Rachel Palma, 42, from New York, had been experiencing some odd symptoms like having difficulty remembering words and suddenly dropping items like her coffee mug. When she decided to seek medical help, she didn’t expect that she would be diagnosed with a parasitic disease.
Live Science, a science news website that features groundbreaking developments in science, space, technology, health, the environment, our culture, and history, reported that the doctors saw a lesion that was very odd-looking in Palma’s brain. Based on her MRI scan and her symptoms, Dr. Jonathan Rasouli, a neurosurgery resident at Mount Sinai Health System in New York, said that "we were concerned...that that lesion could potentially be cancerous.” They even suspected that the woman had an aggressive type of cancer that could be life-threatening: a malignant brain tumor.
|Photo Credit: Dr. Mae Melvin on CDC (via Live Science)|
However, Palma was diagnosed with a parasitic disease called neurocysticercosis after the doctors found a huge tapeworm egg in her brain that looked like a rock or a quail egg. "It was such a relief to see that instead of having a malignant brain tumor she had a tapeworm,” Rasouli said. This condition occurs when a person ingests microscopic eggs from a pork tapeworm. This tapeworm is common in developing nations, including countries in Asia, Africa, and Latin America. How did Palma contract the parasite? No one knows.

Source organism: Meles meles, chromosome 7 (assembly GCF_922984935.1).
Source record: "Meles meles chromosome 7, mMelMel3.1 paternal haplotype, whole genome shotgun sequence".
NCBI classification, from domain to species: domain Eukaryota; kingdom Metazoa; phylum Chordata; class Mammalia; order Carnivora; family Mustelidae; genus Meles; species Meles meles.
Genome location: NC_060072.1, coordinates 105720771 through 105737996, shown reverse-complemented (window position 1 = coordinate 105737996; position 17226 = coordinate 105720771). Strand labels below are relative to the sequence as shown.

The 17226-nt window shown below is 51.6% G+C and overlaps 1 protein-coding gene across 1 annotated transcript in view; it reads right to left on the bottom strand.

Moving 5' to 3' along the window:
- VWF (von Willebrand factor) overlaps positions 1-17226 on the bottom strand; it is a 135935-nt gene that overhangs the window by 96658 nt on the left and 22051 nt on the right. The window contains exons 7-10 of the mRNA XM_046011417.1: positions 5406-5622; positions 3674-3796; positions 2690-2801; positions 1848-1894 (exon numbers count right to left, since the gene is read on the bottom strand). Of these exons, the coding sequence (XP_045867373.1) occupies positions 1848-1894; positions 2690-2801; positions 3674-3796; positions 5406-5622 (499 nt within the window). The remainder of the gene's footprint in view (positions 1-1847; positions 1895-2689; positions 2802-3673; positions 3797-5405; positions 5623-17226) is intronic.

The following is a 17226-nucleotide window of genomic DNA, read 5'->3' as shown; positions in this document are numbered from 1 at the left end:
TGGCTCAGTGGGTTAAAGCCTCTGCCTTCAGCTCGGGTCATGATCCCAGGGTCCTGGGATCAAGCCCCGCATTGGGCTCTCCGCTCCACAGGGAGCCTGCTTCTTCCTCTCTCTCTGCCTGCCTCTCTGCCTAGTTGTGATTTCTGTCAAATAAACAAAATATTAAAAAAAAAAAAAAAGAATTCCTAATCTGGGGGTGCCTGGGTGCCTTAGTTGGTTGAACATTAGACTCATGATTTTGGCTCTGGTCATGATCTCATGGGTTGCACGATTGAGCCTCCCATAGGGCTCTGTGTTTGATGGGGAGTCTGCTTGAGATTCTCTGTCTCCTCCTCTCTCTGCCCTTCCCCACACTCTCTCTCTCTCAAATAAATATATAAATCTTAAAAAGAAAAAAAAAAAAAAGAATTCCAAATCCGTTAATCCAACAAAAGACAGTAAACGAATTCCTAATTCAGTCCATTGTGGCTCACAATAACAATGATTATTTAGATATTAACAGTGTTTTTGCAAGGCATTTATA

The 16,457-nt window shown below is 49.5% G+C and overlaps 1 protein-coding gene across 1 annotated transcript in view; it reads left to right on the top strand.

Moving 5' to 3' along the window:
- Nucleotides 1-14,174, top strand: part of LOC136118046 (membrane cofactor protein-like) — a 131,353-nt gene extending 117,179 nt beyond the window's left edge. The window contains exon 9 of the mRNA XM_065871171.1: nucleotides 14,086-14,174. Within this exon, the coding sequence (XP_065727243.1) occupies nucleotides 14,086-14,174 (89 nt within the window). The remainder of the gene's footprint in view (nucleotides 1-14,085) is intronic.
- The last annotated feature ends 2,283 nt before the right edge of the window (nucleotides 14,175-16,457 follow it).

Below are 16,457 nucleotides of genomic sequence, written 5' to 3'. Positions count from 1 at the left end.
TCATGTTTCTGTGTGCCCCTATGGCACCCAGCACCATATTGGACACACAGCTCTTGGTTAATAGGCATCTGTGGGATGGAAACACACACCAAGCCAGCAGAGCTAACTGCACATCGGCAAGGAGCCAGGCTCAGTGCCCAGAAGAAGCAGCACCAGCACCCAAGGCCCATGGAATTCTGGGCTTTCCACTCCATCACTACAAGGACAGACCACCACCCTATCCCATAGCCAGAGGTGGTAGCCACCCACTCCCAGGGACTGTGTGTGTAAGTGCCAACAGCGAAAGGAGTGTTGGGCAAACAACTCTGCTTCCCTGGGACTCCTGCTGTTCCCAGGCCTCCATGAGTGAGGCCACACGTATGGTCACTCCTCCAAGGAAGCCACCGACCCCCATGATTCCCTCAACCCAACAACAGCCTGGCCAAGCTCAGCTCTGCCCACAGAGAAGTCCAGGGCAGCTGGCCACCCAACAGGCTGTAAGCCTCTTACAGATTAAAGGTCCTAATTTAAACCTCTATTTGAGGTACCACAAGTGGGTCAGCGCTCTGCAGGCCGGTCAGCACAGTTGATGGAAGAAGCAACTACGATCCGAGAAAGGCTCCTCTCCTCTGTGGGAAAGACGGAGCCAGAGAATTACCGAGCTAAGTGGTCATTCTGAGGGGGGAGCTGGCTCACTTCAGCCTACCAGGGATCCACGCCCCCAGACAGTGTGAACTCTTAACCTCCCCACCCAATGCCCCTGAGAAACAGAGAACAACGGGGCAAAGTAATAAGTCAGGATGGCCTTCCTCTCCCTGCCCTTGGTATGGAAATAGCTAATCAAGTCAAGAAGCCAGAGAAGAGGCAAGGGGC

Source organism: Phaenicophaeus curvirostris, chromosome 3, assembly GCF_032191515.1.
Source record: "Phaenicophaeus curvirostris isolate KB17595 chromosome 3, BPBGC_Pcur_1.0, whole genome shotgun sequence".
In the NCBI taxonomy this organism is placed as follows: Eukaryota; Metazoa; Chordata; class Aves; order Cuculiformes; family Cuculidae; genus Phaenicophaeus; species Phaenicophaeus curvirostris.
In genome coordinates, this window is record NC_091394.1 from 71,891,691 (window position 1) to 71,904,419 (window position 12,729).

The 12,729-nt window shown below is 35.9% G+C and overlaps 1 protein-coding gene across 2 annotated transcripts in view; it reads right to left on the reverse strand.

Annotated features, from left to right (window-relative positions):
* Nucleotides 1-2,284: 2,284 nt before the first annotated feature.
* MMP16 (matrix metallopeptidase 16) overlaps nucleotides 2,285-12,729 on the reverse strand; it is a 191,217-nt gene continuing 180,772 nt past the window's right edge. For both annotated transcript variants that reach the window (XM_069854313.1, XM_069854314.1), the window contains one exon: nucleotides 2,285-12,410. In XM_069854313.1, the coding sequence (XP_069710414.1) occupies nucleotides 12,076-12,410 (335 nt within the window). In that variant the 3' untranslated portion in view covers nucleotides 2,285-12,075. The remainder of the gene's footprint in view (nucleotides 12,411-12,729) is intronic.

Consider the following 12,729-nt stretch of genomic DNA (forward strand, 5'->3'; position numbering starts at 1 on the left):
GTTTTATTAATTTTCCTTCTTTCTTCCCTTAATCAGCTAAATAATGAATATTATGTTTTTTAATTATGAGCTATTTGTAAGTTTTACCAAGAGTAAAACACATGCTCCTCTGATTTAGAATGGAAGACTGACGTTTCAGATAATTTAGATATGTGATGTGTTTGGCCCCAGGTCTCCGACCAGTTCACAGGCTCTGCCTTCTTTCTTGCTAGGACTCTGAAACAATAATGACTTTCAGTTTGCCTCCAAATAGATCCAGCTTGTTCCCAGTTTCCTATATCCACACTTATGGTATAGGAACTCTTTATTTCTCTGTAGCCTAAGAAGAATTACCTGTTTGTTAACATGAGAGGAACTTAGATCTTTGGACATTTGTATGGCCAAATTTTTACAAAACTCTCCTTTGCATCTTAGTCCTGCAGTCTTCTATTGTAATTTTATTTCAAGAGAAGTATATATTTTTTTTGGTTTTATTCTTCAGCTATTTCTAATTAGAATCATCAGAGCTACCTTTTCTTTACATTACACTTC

|Photo Credit: Wikimedia Commons|
According to the World Health Organization, this disease can be dangerous. When the eggs hatch, the larvae can travel throughout the body, including the brain, muscles, skin, and eyes. These parasites will then form cysts. Rasouli added that the larvae have a particular affinity for the brain because of its blood supply. Fortunately, Palma didn't need any more treatment for the condition once the parasitic cyst was removed.
Palma decided not to think about how the parasite managed to enter her brain. "I stopped asking questions and started celebrating and making the most out of life," she said.